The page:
Everyone in town is running a hustle of some sort. And I’m not using hustle in an altogether bad sense—everyone has to make money and put food on the table, and tourists are a big part of the way people do that. On our taxi ride from the airport, our driver told us he gave private tours, but he wasn’t allowed to tell us that because our Airbnb got a cut from another guide. (I have no way to confirm or deny this.) Our Airbnb host took us to a rug shop that had more expensive but better quality rugs. (The quality was better, the prices were also way higher, and I know the guide got a cut.) And the list goes on and on. That constant negotiation, figuring out if you’re getting played, and how much you’re willing to get played, takes energy.
Before I went to Marrakech, I had this idea that time was a fixed thing, and we all interacted with it in a similar way. NOT SO, my friends. We were disabused of that notion within the first hour in Morocco, when our hosts lead us to another riad to “wait for five minutes” till our riad was cleaned and ready to go. Three hours and a full (delicious) meal later, we left. Morocco is a place where whatever is happening is what’s happening. We quickly learned that you can start the day with a rough goal and see where the day leads you, since things often happen one to three hours after the proposed start time.
The shopping. I mean, the shopping is so good that it’s not just a pro, it’s also a con. I bought two large rugs, and then tried to go in for a third (and a fourth?), when my husband told me we were both out of hands to carry them with at the airport and out of floor space, because he doesn’t understand fun.
What To Do:
Stay in a Riad
There are many options of places to stay in Marrakech, including some fancy (FANCY) hotels. However, the more affordable way to travel is to rent out a riad, often through Airbnb. Riads are the traditional homes (or palaces, but let’s assume you’re not renting out a palace) in Morocco, with a very plain exterior with no windows, and an interior courtyard that all the rooms open onto (and if you’re lucky, a roof deck).
Some riads function like hostels or hotels, and you can rent out a single room and sometimes pay the host to cook (delicious) meals for you. Other riads you can rent out in entirety, often for the price of a standard issue hotel room. The hustle and bustle of the city is amazing to experience, but coming home to relax in your own courtyard is the true magic of the trip. You can find a ton of private riads at various price points on Airbnb. And if you want to stay at a larger, more lux, riad-style hotel, this list is not a bad place to start. (If you do decide to stay in a hotel however, this residence owned by a longtime blogger and human rights activist donates a portion of their profits to a very good cause.)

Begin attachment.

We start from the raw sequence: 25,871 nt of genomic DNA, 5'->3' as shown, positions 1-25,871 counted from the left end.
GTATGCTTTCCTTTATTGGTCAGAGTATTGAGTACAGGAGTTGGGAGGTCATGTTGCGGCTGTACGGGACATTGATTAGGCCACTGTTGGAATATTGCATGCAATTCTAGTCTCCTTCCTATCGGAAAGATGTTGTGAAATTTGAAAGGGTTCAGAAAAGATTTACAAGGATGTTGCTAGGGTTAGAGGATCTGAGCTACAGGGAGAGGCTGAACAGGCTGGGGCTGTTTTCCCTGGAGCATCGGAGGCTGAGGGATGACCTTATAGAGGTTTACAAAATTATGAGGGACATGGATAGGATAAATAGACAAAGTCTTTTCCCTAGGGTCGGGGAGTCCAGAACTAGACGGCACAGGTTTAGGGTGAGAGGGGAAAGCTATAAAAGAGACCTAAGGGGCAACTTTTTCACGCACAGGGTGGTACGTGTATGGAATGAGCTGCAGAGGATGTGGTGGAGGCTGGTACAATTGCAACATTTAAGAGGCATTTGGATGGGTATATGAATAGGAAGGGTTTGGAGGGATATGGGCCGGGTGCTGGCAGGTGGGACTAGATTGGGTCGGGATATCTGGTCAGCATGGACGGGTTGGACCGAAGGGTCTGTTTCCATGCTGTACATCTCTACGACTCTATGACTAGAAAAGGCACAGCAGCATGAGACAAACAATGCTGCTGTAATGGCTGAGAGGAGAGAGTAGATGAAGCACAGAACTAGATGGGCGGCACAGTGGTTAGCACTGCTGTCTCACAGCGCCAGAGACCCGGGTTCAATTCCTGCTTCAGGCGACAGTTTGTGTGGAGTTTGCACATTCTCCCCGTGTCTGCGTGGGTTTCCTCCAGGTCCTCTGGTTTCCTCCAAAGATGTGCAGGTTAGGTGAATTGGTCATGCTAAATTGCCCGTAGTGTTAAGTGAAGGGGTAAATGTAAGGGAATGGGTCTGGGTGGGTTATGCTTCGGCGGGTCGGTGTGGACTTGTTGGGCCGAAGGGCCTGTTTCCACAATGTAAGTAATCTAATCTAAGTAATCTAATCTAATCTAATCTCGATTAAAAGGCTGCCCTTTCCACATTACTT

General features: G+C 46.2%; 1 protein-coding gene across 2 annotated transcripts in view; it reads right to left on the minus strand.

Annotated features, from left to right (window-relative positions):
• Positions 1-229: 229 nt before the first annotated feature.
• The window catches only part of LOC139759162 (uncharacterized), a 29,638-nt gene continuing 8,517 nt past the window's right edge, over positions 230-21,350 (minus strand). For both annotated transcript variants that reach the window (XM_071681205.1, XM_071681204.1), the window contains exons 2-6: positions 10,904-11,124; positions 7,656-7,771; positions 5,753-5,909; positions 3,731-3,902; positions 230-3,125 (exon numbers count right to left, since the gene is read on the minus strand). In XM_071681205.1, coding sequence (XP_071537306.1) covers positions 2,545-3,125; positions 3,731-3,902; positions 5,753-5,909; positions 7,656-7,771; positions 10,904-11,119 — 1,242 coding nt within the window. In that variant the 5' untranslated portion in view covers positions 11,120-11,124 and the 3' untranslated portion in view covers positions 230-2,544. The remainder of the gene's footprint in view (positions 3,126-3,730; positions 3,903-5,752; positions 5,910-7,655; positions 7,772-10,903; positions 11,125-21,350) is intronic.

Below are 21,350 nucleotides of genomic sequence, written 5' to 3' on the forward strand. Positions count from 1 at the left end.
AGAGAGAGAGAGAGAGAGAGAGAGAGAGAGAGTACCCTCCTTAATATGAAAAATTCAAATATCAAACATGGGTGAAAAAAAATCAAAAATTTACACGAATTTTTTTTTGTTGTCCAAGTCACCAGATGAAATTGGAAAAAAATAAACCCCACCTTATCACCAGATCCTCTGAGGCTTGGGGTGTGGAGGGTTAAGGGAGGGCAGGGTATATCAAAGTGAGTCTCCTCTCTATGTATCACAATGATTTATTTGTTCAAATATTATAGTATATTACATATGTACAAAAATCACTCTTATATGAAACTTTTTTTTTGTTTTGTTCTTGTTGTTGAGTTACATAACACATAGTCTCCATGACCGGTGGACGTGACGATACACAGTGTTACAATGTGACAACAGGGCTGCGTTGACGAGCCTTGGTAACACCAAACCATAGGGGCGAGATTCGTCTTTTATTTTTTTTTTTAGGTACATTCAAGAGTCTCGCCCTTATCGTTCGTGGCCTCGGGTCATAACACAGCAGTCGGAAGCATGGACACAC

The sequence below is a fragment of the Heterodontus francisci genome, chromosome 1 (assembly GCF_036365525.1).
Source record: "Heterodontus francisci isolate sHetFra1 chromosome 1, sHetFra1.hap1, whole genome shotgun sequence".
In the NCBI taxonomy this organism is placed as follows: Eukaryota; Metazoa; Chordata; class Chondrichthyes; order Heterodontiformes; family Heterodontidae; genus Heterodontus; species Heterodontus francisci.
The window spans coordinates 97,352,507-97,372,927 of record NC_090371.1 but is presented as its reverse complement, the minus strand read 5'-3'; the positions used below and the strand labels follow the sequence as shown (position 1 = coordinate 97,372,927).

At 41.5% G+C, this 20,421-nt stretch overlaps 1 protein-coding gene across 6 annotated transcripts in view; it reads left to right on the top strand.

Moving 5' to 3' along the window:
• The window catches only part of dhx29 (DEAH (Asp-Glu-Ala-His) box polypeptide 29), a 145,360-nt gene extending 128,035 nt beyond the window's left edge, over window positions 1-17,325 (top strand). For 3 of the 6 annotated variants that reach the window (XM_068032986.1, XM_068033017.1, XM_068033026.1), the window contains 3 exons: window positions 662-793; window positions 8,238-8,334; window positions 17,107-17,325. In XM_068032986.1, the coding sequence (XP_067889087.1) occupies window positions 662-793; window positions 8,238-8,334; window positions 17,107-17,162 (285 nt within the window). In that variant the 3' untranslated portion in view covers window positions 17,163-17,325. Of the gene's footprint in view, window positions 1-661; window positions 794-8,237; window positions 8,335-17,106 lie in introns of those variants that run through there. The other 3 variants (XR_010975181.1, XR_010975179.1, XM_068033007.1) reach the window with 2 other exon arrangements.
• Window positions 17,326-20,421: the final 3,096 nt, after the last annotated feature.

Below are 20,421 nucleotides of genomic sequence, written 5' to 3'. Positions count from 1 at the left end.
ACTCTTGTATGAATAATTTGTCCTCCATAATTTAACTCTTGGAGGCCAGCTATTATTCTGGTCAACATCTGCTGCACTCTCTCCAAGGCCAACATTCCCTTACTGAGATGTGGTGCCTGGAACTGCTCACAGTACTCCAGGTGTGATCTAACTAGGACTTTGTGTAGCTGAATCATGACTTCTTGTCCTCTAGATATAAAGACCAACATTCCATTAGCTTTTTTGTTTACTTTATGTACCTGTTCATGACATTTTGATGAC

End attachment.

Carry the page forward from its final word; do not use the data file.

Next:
Hang out in the main square at night
Djemaa el-Fna is the main square of the Medina, and it’s the first thing you see when you arrive at the old city. At night it becomes its own (packed) attraction, full of local families enjoying the evening, tourists, snake charmers, food vendors, musicians, and stalls packed with toys and charms. Keep your wits about you (we watched some pickpocketing happen live), and enjoy the full range of life and entertainment happening in one small place.
Explore The Souqs
The main pull of Marrakesh is the Medina (the old city, and a packed marketplace). Whether or not you stay in the Medina, which is made up of a maze of small winding streets that are closed to car traffic, you’ll end up hitting it up sooner rather than later. When you arrive you’ll be tempted to buy… right away. There are rugs, blankets, baskets, spices, brass goods, and more. But hold your fire. The deeper you get into the Medina (and yes, it takes a reasonable amount of time to learn how to get out again), the higher quality the goods generally become. But what you really want to search out is the souqs dedicated to a particular product. Since we were shopping for rugs, we found the souq dedicated to carpets. Suddenly instead of finding one carpet we liked, we had thousands (and thousands and thousands) at our disposal, which meant that we could narrow down the type that we wanted, and then within that type find exactly the right one. The same holds true for any other product that you’re on the hunt for. Find the area dedicated to that product, and get to work.